Variable vs. Fixed Rate Credit Cards
Remember the debacle of the early 2000s when everyone and their dog could get a mortgage. Adjustable rate mortgages were the thing of the day. They made so much sense. Low cost mortgage payments seemed like the best thing since sliced bread. What most weren’t counting on was the day when interest rates would skyrocket and they’d have to pay the piper.
That day eventually came and caught many off guard. Suddenly mortgage payments increased by hundreds of dollars per month. Since Americans live check to check, they couldn’t afford the additional cost. Defaults and eventual foreclosures were inevitable. Being that mortgages and credit card debt are two different animals, you’re probably wondering why I’m sharing this with you.
The reason is that variable rate credit cards work much the same as adjustable rate mortgages. Over the past year, many variable rate credit card holders have been surprised by their credit card bills. They noticed a significant payment increase. Depending on the extent of the credit card debt, this could be the difference between $20.00 and several hundred dollars. To add insult to injury, the addition in payment isn’t going to principle, but to interest.
As of today, credit card balances are the highest they’ve been in history. Credit card debt is reported to be near one trillion dollars. Add increasing interest rates to this and you have what could be a recipe for disaster. According to FRED, credit card delinquencies are currently at 2.34 percent and expected to rise.
Now that I’ve pointed out the problem and potential for disaster, I imagine you’d like a solution to the problem. If you have variable rate credit cards, you might consider a few different options to avoid getting raked over the coals with high interest payments.
The most simple thing you can do is pay off your credit card debt. That said, I’m a realist and realize that the reason you have credit card debt is because you don’t have cash, making this recommendation a rather mute point.
A friend of mine recently borrowed money from his 401k to pay off credit card debt. This is not a recommendation, but here’s the logic. You can pay 29% in interest to a bank or pay 6-7% to yourself. The latter option grows your wealth instead of the banks. Plus, equities are expected to dramatically drop in value over the next year. This strategy has very little downside and plenty of upside. Paying off credit card debt is a guarantee return on investment, because you at least won’t be paying the high interest rate. It’s like getting a 20% or more gain instead of a potential 20% portfolio loss in the stock market.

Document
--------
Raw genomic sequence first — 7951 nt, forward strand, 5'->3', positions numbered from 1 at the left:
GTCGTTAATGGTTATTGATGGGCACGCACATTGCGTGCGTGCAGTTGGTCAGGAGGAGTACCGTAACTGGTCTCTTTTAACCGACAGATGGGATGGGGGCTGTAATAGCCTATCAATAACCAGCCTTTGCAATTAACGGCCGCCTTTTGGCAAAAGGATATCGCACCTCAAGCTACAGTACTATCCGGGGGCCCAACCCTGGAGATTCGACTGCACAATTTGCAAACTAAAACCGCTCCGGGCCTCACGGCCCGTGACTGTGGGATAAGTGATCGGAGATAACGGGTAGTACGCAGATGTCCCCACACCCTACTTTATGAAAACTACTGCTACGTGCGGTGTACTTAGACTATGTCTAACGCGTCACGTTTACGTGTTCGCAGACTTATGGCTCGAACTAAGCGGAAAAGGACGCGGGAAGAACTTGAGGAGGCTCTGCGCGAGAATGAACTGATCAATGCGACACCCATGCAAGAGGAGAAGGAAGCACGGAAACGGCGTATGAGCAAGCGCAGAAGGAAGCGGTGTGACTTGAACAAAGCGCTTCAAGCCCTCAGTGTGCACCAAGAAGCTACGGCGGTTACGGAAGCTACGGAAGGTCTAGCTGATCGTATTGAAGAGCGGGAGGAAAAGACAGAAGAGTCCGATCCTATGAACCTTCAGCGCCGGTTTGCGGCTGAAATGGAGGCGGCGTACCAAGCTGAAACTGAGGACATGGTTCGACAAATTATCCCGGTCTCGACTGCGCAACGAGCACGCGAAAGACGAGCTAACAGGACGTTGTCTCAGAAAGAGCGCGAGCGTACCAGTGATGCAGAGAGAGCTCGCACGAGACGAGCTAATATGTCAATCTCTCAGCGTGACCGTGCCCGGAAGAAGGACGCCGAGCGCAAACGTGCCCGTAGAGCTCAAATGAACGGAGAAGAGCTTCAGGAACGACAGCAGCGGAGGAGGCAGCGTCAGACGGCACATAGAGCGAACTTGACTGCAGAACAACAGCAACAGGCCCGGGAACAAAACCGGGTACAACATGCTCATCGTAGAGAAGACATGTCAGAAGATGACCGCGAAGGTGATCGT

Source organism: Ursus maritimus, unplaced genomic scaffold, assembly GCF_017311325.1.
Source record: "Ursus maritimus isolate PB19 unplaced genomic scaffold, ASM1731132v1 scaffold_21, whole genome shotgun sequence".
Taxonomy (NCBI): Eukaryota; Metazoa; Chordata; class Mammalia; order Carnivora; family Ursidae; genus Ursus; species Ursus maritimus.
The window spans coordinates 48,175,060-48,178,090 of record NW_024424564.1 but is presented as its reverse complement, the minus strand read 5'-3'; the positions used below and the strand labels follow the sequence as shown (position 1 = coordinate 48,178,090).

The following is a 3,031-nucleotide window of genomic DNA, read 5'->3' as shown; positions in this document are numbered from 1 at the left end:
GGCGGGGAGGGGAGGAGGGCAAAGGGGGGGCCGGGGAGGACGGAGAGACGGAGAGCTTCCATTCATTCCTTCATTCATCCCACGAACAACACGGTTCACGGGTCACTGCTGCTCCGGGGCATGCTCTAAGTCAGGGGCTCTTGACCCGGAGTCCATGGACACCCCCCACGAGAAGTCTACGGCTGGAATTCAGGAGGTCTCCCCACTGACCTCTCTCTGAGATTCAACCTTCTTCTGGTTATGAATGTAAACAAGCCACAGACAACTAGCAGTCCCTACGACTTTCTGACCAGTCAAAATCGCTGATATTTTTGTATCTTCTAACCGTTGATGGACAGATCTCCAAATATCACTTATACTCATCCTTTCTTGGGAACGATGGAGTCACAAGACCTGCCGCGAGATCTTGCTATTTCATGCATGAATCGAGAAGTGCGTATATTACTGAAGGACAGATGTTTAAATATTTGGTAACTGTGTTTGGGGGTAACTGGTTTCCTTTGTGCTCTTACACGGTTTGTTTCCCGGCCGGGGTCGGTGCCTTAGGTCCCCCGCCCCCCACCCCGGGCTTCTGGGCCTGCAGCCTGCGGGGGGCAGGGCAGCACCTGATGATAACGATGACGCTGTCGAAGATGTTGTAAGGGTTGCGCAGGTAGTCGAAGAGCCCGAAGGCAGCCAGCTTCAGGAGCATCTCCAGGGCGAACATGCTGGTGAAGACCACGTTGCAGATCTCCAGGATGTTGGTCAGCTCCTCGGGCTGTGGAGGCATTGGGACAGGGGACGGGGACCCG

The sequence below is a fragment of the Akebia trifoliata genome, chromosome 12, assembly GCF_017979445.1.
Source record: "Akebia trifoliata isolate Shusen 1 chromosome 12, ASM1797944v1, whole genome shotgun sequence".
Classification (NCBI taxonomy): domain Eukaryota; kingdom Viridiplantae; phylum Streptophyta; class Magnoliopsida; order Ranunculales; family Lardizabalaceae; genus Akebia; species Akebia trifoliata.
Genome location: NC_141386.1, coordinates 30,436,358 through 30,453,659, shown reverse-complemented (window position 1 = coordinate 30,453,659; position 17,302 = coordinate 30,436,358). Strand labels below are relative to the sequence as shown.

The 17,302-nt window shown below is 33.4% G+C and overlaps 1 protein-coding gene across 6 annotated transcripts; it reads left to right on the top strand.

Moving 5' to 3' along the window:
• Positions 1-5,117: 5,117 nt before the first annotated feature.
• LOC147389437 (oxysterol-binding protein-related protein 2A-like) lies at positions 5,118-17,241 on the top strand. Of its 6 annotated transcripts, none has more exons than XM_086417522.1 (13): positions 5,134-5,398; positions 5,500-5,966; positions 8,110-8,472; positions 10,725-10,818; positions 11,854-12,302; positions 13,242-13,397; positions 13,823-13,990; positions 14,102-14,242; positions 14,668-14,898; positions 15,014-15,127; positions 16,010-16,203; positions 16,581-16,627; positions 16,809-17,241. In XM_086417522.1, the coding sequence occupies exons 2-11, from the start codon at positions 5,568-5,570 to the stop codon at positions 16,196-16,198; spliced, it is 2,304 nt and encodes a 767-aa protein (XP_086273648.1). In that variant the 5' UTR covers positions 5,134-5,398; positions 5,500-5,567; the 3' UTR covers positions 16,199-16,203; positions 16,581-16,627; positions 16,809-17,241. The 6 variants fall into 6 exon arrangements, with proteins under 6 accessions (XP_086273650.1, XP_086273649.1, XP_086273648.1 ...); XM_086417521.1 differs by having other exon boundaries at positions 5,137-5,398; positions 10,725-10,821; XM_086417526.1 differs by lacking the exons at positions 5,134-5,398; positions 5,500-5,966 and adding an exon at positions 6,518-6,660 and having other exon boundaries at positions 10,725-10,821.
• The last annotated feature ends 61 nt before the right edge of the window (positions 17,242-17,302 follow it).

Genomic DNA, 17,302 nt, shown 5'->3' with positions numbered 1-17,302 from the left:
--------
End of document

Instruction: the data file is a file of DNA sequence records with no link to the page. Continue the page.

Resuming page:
The other option is to take out a consolidation loan. A consolidation loan will allow you to pay off all or most of your credit card debt, leaving you with one payment with a fixed rate of interest. There are some unscrupulous lenders out there, so make sure you don’t settle for the first thing you see. Many nontraditional banks or institutions will charge a fee to process the loan, which can greatly affect your APR and thereby the amount you pay for the loan.
Another option is to do a balance transfer to a new credit card with a fixed interest rate. This isn’t to say the bank can’t raise the interest rate on a fixed rate credit card; however, they aren’t allowed to raise the interest rate for purchases already made. It’s also possible that you can transfer your balance to a card that offers zero interest on balance transfers for up to 12 months. This can be a huge savings, especially if you’re able to pay off your balance faster by making extra payments.
The Federal Reserve has stated emphatically that they intend to keep raising interest rates to fight inflation, which will continue to push up the cost of credit. I’ve given you several options for getting out of your variable rate credit cards without having to bother mom and dad for a loan. If you take this advice, your bank account will be happy you did. If you find this information helpful, please don’t keep it to yourself. Share it with someone you love.
Written by: Eric L. Lipsey